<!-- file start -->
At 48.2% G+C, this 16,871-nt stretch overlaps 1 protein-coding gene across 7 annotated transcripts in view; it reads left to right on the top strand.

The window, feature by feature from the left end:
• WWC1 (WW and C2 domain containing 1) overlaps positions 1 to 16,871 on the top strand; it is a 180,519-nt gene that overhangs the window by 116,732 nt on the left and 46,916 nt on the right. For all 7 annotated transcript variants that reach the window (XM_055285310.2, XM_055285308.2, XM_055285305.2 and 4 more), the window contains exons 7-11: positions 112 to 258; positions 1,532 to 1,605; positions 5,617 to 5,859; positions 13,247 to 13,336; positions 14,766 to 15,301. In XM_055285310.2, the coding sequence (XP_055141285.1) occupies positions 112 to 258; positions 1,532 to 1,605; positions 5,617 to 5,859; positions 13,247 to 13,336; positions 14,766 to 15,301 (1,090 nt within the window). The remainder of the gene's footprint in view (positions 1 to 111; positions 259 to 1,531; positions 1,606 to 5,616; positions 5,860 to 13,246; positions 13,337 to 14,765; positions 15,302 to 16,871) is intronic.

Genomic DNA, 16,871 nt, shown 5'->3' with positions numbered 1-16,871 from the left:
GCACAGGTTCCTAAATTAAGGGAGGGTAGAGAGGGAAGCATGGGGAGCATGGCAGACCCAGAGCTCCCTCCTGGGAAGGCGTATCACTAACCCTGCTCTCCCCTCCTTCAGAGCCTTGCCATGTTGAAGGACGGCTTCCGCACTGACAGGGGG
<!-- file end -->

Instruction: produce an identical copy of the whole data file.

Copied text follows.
At 48.2% G+C, this 16,871-nt stretch overlaps 1 protein-coding gene across 7 annotated transcripts in view; it reads left to right on the top strand.

The window, feature by feature from the left end:
• WWC1 (WW and C2 domain containing 1) overlaps positions 1 to 16,871 on the top strand; it is a 180,519-nt gene that overhangs the window by 116,732 nt on the left and 46,916 nt on the right. For all 7 annotated transcript variants that reach the window (XM_055285310.2, XM_055285308.2, XM_055285305.2 and 4 more), the window contains exons 7-11: positions 112 to 258; positions 1,532 to 1,605; positions 5,617 to 5,859; positions 13,247 to 13,336; positions 14,766 to 15,301. In XM_055285310.2, the coding sequence (XP_055141285.1) occupies positions 112 to 258; positions 1,532 to 1,605; positions 5,617 to 5,859; positions 13,247 to 13,336; positions 14,766 to 15,301 (1,090 nt within the window). The remainder of the gene's footprint in view (positions 1 to 111; positions 259 to 1,531; positions 1,606 to 5,616; positions 5,860 to 13,246; positions 13,337 to 14,765; positions 15,302 to 16,871) is intronic.

Genomic DNA, 16,871 nt, shown 5'->3' with positions numbered 1-16,871 from the left:
GCACAGGTTCCTAAATTAAGGGAGGGTAGAGAGGGAAGCATGGGGAGCATGGCAGACCCAGAGCTCCCTCCTGGGAAGGCGTATCACTAACCCTGCTCTCCCCTCCTTCAGAGCCTTGCCATGTTGAAGGACGGCTTCCGCACTGACAGGGGG